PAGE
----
Tuesday, May 30, 2006

The Ordnance Conundrum: Missiles

EDIT: It's been pointed out to me that in "range band" space combat, missiles are assumed to move at 6G, just like ships. That's generally fine by me... though differently statted missiles would from time to time make things entertaining.

One nice thing about adhering to LBB123 is that I don't feel beholden to any of the flawed missile rulesets that followed.

What Book 2 says is:
*That ship's missiles weight 50kg, and cost ct. 5,000 each.
*That the typical missile is the homing type "which constantly seeks the target ship, ultimately being destroyed by the target's defenses, or exploding and doing damage to it"
*That missiles can be converted to surface bombs, or surveillance drones.
*That missiles require the launch and target programs to launch
*That missiles do not move until the following movement phase
*That missiles (initially) have the same vector as the launching ship
*That when they contact an enemy ship during a movement phase, they are either destroyed during the subsequent intruder return fire phase, or explode during the subsequent ordnance launch phase.
*Missile countermeasures as stated in book 2 are anti-missile laser fire, and ECM.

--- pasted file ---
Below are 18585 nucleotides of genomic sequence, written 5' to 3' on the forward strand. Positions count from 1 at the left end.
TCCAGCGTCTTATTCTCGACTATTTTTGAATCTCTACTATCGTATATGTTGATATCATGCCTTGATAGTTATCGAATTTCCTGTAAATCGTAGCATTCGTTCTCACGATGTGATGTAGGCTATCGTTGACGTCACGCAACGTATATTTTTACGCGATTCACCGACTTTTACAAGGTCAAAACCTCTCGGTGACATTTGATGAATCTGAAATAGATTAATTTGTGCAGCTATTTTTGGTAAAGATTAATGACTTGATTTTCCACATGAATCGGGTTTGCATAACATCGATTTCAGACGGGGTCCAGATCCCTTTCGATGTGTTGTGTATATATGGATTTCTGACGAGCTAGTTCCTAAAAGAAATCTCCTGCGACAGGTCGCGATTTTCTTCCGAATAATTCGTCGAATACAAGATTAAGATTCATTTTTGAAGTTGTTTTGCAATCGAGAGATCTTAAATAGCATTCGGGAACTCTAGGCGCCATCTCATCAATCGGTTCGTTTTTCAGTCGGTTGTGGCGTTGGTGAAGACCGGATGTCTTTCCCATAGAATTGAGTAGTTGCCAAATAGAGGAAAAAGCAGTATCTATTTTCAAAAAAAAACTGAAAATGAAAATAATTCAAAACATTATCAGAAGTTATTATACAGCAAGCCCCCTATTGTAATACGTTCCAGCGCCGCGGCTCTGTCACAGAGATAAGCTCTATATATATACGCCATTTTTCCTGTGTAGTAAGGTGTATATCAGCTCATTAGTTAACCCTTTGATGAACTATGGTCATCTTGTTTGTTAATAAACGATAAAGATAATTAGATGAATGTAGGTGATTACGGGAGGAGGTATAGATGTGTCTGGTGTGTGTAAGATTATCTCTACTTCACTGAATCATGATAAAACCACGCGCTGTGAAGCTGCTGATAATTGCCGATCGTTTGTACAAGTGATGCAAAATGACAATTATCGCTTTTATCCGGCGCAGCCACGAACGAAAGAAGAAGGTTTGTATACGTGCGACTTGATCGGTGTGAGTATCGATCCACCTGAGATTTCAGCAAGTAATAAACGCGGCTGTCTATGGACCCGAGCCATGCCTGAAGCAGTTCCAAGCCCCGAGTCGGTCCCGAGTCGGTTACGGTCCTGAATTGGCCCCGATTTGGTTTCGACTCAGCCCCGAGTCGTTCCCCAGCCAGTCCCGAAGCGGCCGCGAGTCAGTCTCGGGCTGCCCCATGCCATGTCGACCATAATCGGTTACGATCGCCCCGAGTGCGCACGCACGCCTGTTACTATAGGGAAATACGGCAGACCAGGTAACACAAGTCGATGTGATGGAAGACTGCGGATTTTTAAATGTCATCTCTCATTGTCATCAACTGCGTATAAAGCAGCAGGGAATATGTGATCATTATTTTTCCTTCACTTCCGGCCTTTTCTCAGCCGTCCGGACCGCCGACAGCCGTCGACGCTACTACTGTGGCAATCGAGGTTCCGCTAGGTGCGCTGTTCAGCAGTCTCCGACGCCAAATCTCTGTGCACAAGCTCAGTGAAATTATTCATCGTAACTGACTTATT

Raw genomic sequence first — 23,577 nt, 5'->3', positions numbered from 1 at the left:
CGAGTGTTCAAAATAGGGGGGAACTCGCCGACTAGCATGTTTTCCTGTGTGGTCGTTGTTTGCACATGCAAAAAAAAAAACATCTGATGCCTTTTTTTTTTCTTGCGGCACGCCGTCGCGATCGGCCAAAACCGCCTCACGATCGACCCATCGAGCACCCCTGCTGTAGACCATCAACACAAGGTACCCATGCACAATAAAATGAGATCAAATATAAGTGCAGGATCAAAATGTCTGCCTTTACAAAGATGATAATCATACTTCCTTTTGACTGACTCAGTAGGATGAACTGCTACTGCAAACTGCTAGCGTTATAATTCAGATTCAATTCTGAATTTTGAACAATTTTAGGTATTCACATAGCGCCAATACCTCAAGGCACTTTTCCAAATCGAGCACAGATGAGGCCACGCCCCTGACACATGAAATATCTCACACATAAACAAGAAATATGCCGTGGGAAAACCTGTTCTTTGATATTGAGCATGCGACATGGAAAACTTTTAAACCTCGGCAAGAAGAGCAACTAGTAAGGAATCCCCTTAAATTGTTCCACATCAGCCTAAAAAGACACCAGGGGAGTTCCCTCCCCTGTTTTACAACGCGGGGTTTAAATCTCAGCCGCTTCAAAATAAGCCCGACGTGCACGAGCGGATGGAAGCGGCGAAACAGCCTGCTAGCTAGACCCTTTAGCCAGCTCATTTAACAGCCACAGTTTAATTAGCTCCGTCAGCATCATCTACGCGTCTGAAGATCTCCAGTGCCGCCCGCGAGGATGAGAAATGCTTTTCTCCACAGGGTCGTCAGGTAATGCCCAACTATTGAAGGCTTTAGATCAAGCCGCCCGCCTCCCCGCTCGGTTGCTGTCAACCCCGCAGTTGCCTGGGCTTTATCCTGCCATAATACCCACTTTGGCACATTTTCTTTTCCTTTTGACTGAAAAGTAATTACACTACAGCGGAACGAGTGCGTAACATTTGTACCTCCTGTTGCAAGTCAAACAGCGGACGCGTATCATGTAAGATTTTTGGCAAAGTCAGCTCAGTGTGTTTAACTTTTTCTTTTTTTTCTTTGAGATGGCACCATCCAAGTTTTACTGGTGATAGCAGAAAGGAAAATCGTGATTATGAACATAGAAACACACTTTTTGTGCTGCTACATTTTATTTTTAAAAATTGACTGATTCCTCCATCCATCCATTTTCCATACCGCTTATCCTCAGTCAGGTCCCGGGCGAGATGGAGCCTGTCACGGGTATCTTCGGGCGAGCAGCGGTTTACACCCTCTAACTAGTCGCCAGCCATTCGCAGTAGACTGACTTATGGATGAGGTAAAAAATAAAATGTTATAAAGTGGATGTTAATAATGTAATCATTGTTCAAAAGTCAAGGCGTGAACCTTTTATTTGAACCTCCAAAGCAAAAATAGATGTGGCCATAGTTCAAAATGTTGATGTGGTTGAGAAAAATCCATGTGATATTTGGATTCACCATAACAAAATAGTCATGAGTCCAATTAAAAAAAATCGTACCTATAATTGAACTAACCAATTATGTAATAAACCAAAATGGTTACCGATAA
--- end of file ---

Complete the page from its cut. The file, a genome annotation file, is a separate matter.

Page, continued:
*That when missiles explode they do 1-6 hits of damage "depending on the range at detonation" but nevertheless governed by a roll of the die, indicating a sort of proximity detonation.

This basically leaves out ONE important detail: How do missiles move? One might look for other details: what do missiles home on, how might different missiles be made, but basically that question is all one needs answered to make the Book 2 missile rules work.

Over the years, I've come up with a number of solutions.
One that stood for a while assumed that missiles are very, very fast, and in the 16 minutes or so of a space combat round can race to their target and explode. This favors the launching craft strongly: Missiles can only be defeated by laser fire and ECM, and the target has only one turn to react and reprogram in response. It's easy on recordkeeping: the missiles don't stay in play long. This method favored a map-less, free-form sort of space combat where range wasn't closely accounted for.

I thought this method resonated fairly well with High Guard when I got hold of it: High Guard operates on a different scale, but implies that missiles reach farther than lasers without detriment to accuracy, and are fast, reaching their targets rapidly.

I was dismayed to see that missiles, as envisioned by Mark Miller in the Special Supplement on Missiles in Traveller, gained a mass of complexity while losing a good deal of effectiveness. All but the highest tech missiles were sharply reduced in speed and range: many could be outmaneuvered by manned spacecraft with relative ease. SS3 missiles made no sense in terms of High Guard, and seemed needlessly complex for Book 2.

MAYDAY rules are similar to book 2 but simplified, but also unfortunately at a broader scale.

At the same time, the notion of missiles being added to Book 2 combat in a way that adds tactical twists to the system is attractive to me.

I'm going to be away a couple days, but I'm going to be thinking on this.


Blogger KenHR said...